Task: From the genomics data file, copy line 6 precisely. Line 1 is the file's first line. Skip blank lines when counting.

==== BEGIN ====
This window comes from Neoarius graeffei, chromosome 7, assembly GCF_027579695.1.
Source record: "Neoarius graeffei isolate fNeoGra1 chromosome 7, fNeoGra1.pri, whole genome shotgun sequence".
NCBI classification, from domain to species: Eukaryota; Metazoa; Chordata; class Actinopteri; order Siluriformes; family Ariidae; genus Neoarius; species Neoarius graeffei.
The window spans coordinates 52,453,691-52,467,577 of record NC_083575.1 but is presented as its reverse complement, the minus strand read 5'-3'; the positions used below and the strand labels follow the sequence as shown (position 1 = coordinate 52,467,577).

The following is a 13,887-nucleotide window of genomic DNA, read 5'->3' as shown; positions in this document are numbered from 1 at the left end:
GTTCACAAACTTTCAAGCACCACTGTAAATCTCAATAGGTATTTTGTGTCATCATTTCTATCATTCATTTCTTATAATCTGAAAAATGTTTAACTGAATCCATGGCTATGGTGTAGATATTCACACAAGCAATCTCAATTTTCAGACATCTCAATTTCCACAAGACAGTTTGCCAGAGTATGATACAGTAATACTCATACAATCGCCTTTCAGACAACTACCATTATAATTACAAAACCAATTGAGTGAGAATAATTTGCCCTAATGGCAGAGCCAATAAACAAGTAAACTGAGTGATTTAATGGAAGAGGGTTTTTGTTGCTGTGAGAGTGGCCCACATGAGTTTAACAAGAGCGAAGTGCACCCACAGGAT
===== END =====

GTTCACAAACTTTCAAGCACCACTGTAAATCTCAATAGGTATTTTGTGTCATCATTTCTATCATTCATTTCTTATAATCTGAAAAATGTTTAACTGAATCCATGGCTATGGTGTAGATATTCACACAAGCAATCTCAATTTTCAGACATCTCAATTTCCACAAGACAGTTTGCCAGAGTATGATACAGTAATACTCATACAATCGCCTTTCAGACAACTACCATTATAATTACAAAACCAATTGAGTGAGAATAATTTGCCCTAATGGCAGAGCCAATAAACAAGTAAACTGAGTGATTTAATGGAAGAGGGTTTTTGTTGCTGTGAGAGTGGCCCACATGAGTTTAACAAGAGCGAAGTGCACCCACAGGAT